Cooking 101

Cooking 101

In these days of pandemic and self-isolation, I received an email from a friend, suggesting we add a twist to an old idea — the recipe exchange.  It’s called the #QuarantineCooking recipe exchange.  What fun!

The most saved shows on my DVR are cooking shows.  I love to cook, and for a “home cook,”  I’m not so bad.  However, looking back on my initial kitchen encounters, I wasn’t adept when it came to food preparation.

One of my first attempts involved surprising my parents – and I must admit, they were surprised.  I came up with a plan to fix “breakfast in bed” for mom and dad.  The menu wasn’t complicated.  It consisted of toast with jam, coffee, and juice.  I was old enough to manage the toaster, and pouring juice was no particular problem.  It was the coffee that got me!  I didn’t know how to work the electric coffee pot.  How many grounds should I put in?  How much water?  Does it really have to heat up?  My parents were grateful for the attempt, but it was their first taste of chewable coffee.

My second foray into cooking involved baking.  Baking requires precision.  One must have exact measurements, cooking times, and temperatures.  I loved Toll House cookies, and the instructions were on the side of the package of chocolate chips.  The recipe called for 1 tsp baking soda.  I looked in the cabinet with mom’s pantry items and found baking powder.  I couldn’t find baking soda, but I’d seen it before.  It was a white powdery substance.  I opened the Baking Powder.  It was white and a powder (hence the name).  I figured they must be the same.  Of course, I was wrong.

It’s also helpful to understand the terms used in recipes.  Why do they call it “creaming” the butter?  How much cream should you add?

But I digress.  What was I going to use for #QuarantineCooking?   When you’re isolating and limiting trips to the grocery store, you hopefully have a pantry filled with staples and spices.  I generally have some meats or fish in the freezer.

A couple of weeks ago, on the Food Network show, “The Kitchen,” the cast did a segment on Quarantine Cooking.  Jeff Mauro presented his recipe for Crispy Skin  Salmon Provencal with a Red Cabbage Salad.  https://www.foodnetwork.com/recipes/jeff-mauro/crispy-skin-salmon-provencal-with-charred-red-cabbage-salad-8553405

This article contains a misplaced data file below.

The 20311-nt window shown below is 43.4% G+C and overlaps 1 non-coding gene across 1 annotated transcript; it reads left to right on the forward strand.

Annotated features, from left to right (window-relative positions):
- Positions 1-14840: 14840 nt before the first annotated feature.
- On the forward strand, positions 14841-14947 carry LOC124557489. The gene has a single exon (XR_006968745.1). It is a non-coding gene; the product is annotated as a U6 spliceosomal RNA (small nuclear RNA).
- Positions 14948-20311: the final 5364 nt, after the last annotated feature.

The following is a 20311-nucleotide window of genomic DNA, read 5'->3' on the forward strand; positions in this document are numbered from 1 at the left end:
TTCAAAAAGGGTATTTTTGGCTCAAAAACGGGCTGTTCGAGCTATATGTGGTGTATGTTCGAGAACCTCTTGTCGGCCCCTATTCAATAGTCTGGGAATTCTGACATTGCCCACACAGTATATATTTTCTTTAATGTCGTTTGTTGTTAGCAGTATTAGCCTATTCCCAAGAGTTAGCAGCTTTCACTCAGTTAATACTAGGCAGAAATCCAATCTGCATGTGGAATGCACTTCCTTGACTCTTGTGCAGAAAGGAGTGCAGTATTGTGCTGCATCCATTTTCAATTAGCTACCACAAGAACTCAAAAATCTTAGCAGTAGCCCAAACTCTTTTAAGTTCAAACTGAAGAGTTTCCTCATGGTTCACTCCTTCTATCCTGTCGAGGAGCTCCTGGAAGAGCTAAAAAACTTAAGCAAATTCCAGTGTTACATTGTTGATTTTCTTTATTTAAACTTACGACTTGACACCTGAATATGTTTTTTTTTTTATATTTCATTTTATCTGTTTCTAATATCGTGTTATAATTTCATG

It looked outstanding.  The salmon part of the recipe had a total of six ingredients:  salmon, olive oil, butter, herbes de Provence, Dijon Mustard, and lemon.  I had everything for the salmon.  I didn’t have cabbage in the house, but I did have brussels sprouts (aren’t they like little cabbages?).

Check out Jeff’s recipe.  If you aren’t interested in the crispy skin, remove it.  You don’t have herbes de Provence.  Try using dried thyme or Italian seasoning — you can rename it, Salmon Italiano.  My sister-in-law doesn’t like mustard.  If I would fix it for her, I’d simply swap mayonnaise for mustard.

Brussels Sprouts do very well when roasted.  Preheat the oven to 400 degrees.  Cut off the woody ends of the sprouts, and tear off any dried outer leaves.  Drizzle with olive oil, making sure the oil is on all of the sprouts.  Place on a sheet tray (cover the bottom with foil for easier cleanup), sprinkle with salt and pepper, and roast for 35 to 40 minutes, turning them once about halfway through.

So there you have it with suggestions for “swaps” if required.  Follow Jeff’s recipe for the salmon and mine for the side dish.  Voila — you have dinner.  If you’re doing the Provencal version, “Bon appetit,” or the Italiano version, “Buon appetito.”  Whatever.  ENJOY!

 

 

 

4 thoughts on “Cooking 101

  1. I have been doing a lot of cooking lately because of the lack of interruptions. One of the most helpful was making a large pot of split pea soup. I use the Moosewood cookbook version which is chockful of onion, celery, carrots and potato. I had it for lunch every day for a week and froze quite a bit. I also made a batch of Hellman’s Potato Salad (an old favorite) and tried out several online versions of bean chili. I’m trying to use of a lot of canned goods, etc., but I always like to have salad greens, scallions, mushrooms, celery, cucumbers and apples. Once every 10 days or so, I sneak into the grocery store at dawn with a mask on to get these essential perishables. My Instant Pot class at CE was cancelled so I’m going to dig in and learn how to use it myself. Pray that I don’t blow up my kitchen!

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    1. Your kitchen is in my prayers! I love my Instant Pot. But I have to admit, Pressure Cookers have always made me nervous. I’m extra careful when using that selection. Skinnytaste.com has lots of Instant Pot recipes. I like that site.

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  2. I’ll be giving this a pass.
    The cooking gene obviously skipped a generation in my family. If you think I’m just being modest, ask Bob about my Chicken Kiev!

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